“You all right, Linda?”
“Yes,” I lie. It feels like I’ve been punched in the gut.
He pauses. He knows me better than that, but also knows how fragile the balance is between us right now. We’re practiced, Marty and I, at the fine art of dancing around issues. “Okay.”
I watch my husband walk away, broad shoulders hunched, balding head bent. He slides open the glass door where our youngest daughter, Kate was watching us with big, hopeful eyes. Marty gives her a long hug and kisses her forehead. I know he’ll give our oldest daughter, Mandy, the same kind of attention before driving back to the hotel he’s spent the last few days in. He wouldn’t look for an apartment. He said that felt too final. He still doesn’t believe we’re getting divorced, even though we’re down to the final steps.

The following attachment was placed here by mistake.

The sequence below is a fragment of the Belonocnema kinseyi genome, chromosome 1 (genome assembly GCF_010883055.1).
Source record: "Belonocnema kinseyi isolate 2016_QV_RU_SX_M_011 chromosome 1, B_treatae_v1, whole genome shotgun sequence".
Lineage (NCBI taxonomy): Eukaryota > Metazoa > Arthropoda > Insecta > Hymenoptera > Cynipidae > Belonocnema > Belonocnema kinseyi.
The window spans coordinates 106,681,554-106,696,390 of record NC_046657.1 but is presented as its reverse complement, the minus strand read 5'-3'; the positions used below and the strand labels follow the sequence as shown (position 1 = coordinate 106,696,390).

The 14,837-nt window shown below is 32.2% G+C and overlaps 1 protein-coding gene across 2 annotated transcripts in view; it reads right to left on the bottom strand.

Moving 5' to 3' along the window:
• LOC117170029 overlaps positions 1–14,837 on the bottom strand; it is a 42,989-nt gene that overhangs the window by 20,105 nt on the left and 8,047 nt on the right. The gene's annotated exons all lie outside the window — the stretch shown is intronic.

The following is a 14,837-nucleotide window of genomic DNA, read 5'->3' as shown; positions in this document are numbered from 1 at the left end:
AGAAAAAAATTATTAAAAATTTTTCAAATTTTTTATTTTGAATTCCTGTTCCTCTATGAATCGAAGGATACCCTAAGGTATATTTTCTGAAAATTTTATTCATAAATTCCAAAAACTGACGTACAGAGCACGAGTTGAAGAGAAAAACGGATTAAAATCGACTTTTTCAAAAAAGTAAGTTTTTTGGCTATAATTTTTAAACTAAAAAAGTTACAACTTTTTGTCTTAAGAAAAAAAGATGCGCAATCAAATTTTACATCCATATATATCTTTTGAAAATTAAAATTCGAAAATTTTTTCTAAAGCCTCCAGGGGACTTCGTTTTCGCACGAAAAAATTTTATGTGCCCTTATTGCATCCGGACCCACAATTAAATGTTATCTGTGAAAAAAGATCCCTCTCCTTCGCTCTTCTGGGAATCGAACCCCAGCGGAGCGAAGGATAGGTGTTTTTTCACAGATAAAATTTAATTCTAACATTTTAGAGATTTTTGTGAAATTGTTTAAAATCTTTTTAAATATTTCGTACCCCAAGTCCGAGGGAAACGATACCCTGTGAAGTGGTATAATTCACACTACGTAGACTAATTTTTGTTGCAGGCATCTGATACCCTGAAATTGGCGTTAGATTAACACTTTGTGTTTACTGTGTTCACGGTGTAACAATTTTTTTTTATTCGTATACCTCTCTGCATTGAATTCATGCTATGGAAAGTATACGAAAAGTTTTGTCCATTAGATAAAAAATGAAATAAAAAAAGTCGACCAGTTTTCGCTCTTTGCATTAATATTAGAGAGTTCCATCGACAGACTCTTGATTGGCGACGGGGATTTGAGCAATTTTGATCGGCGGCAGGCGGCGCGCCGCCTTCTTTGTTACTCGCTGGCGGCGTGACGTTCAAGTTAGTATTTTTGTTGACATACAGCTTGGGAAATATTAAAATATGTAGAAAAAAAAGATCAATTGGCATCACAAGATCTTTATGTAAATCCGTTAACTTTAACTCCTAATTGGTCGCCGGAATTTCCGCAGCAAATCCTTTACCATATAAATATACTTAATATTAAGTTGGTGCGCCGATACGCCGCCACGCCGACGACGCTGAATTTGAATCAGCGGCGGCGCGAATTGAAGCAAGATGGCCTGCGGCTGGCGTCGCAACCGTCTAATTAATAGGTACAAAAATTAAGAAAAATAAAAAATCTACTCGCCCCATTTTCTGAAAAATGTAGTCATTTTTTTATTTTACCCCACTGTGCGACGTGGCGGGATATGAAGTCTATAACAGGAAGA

I go back to weeding, poking and prodding and yanking unwanted plants from the bed with vigor that hadn’t been there before Marty’s visit until Kate comes and asks when dinner is. “Now, I guess,” I snap, immediately regretting it as my daughter lets me know with a frown that I’ve spoken too harshly. “I’m sorry, honey,” I say, trying to smile. “I’ll be right there.”